Doing fieldwork in the Arctic is always an adventure! We experienced several seasons during the same day, are blown away by natural beauty of fantastic landscapes, by welcoming and friendly people, discovered the unexpected along the way and met with old and new friends. During our stay at our destinations (study areas), we also need to learn what they have to offer, to be able to see it through the eyes of both visitors and locals.

Hiking is a very popular activity in the north of Norway, and many people using the same trails can create challenges for nature protection. For example, popular hiking trails, due to their extensive usage, eventually pose a threat to vulnerable ecosystems that may take many years to recuperate. One approach to raise visitor awareness is by creating signs that provide information about these detrimental impacts. The picture above shows the warning signs that hikers encounter on popular trails, saying that the vegetation is vulnerable and that erosion of the soil is a treat to the landscape.

What else can be done at Arctic destinations in order to prevent negative effects of increasing number of visitors on their vulnerable nature? Some places install new infrastructure to protect the vegetation and the soil, like the Sherpa stairs in Honningsvåg, the North Cape stairs. Other destinations, like Alta, put signs to warn tourists to stay on the same path and be careful where they walk. Tourism providers have a responsibility to take care of nature and landscape, by not bringing too many visitors, and to educate people about how to treat the Arctic nature with respect and care.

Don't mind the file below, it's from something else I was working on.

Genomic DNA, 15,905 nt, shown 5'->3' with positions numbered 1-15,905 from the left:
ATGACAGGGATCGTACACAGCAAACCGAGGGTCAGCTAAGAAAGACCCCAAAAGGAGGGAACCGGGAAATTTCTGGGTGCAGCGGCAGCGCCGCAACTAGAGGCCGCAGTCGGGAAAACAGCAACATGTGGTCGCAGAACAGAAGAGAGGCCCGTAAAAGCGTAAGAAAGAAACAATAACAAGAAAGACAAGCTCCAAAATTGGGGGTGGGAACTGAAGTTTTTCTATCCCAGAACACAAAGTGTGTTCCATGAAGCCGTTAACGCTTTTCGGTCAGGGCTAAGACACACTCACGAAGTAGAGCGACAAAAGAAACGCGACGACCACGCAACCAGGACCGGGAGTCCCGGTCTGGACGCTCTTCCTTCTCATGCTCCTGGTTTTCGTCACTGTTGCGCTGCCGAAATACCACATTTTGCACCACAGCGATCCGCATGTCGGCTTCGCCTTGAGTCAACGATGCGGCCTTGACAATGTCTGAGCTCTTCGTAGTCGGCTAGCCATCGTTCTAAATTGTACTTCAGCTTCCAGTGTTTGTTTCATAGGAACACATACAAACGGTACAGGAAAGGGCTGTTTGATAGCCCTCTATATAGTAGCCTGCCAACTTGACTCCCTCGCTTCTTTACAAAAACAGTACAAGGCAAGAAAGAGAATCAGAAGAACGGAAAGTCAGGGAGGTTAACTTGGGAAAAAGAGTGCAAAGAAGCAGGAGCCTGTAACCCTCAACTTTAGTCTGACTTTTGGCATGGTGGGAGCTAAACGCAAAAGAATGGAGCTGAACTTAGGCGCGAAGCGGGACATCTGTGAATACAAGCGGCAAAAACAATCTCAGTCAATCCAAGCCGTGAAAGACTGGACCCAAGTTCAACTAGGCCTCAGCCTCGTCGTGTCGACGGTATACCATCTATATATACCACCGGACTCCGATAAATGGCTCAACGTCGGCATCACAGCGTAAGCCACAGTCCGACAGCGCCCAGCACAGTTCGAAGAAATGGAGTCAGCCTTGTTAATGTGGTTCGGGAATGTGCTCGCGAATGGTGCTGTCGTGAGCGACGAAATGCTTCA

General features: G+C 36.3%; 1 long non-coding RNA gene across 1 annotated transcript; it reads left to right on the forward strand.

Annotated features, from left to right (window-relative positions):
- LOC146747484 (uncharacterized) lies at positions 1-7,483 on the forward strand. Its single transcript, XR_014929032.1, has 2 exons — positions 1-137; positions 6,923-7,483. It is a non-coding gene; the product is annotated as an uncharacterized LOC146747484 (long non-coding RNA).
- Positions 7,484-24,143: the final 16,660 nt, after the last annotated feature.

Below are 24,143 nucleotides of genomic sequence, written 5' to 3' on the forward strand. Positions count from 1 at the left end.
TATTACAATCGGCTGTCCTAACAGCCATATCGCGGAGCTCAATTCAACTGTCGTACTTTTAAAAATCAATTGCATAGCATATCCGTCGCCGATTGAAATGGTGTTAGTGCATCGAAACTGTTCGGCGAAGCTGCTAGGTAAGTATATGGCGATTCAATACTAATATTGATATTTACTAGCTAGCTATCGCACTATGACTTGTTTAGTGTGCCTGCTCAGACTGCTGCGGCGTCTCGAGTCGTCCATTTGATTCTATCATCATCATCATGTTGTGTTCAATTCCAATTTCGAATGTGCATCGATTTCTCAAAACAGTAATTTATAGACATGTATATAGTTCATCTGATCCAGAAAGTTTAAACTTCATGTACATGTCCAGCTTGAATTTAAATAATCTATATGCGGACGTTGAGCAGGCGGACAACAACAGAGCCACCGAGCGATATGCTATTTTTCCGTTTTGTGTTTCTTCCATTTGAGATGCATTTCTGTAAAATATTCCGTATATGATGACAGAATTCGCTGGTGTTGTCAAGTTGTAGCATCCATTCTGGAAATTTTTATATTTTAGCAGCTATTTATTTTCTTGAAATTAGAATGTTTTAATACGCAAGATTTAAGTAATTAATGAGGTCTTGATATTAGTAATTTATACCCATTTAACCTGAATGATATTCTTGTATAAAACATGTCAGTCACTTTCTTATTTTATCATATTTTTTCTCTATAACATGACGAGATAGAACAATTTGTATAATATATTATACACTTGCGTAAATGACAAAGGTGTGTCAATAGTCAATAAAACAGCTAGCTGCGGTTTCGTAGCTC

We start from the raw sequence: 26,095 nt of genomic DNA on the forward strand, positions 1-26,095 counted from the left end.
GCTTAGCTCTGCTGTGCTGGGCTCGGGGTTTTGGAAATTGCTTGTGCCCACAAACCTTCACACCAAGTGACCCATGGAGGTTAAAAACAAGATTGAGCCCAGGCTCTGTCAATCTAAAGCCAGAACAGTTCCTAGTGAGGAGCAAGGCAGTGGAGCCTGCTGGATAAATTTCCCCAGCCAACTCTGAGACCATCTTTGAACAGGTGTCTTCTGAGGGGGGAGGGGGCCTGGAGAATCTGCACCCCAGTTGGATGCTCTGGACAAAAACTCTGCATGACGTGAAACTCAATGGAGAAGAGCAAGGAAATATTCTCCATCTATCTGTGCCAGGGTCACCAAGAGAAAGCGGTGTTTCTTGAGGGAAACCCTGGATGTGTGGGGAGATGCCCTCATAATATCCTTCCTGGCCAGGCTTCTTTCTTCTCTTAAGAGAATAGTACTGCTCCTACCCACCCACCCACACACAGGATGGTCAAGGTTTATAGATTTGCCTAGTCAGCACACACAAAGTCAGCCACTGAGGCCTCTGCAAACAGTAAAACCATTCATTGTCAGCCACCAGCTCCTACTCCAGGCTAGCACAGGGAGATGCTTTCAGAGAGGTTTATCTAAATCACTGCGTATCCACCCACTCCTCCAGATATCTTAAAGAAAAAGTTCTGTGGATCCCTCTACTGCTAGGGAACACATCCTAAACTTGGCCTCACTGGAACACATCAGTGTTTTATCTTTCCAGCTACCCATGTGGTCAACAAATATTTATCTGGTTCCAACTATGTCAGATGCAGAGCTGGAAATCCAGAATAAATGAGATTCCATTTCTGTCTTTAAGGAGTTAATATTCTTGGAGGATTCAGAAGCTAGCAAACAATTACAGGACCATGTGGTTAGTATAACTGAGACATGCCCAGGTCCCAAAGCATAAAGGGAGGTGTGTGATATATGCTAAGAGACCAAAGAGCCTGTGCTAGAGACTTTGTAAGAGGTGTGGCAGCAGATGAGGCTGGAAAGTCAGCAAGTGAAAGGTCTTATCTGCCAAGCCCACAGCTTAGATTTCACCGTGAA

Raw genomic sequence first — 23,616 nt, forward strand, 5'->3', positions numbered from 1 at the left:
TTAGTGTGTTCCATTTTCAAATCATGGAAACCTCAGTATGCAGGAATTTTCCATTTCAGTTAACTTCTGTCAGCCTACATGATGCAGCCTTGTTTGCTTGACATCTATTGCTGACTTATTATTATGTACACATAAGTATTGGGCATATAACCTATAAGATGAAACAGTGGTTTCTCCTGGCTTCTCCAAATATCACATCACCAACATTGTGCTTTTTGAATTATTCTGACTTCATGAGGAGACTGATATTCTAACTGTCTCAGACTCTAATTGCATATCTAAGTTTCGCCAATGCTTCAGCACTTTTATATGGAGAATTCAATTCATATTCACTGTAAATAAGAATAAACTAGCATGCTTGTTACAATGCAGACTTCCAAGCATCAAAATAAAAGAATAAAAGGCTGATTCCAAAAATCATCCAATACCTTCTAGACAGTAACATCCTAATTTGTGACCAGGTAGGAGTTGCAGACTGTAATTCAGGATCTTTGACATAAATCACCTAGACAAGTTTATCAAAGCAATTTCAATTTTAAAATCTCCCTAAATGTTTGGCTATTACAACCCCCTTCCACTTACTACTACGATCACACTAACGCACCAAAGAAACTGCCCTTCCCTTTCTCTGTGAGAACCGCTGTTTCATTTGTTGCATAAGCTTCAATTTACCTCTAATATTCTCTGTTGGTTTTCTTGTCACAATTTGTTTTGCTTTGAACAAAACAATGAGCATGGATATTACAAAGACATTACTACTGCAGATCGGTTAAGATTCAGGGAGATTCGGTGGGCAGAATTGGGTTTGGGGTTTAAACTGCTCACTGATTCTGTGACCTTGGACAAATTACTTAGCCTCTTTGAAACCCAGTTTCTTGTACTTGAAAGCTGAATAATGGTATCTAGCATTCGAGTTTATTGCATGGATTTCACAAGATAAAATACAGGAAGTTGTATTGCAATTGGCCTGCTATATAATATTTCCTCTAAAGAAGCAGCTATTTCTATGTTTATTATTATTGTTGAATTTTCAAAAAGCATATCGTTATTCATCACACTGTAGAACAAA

By talking to local people, observing tourists and tourism practices, we not only learn more about the destination, but also able to understand the challenges and possibilities for coexisiting with tourism industry in a sustainable way.

Cruise trouble. A practice-based approach to studying Arctic cruise tourism

This conceptual article was the first output from the project, and got published in 2021. The article forms the basis for the conceptual logic of our empirical work, and inspired the project members to design a guide for fieldwork (interviews and observations) based on practice theory.

Link to the full article (open-access)


Cruise arrivals in the Arctic often take place in small coastal communities. Although there may be economic benefits for these communities, these are often counterbalanced by social and environmental stresses. In this article, we ask how we can tend to Arctic cruise tourism development using Haraway’s concept of staying with the trouble. As a way to bridge often polarized views on cruise tourism as either an economic tool or a destructive force, we propose a practice-based research approach to engage with the complexities of cruise tourism. The aim is to foster response-abililty for Arctic cruise communities to live (better) with cruise tourism. We argue that practice-based approaches help researchers ‘stay with the trouble’ as it is rooted in everyday experiences and the materiality of cruise destinations. Also, its flat ontology supports a ‘tinkering’ approach to cruise practices.


Carina Ren (Aalborg University), Laura James (Aalborg University), Albina Pashkevich (Dalarna University) and Hindertje Hoarau-Heemstra (Nord University)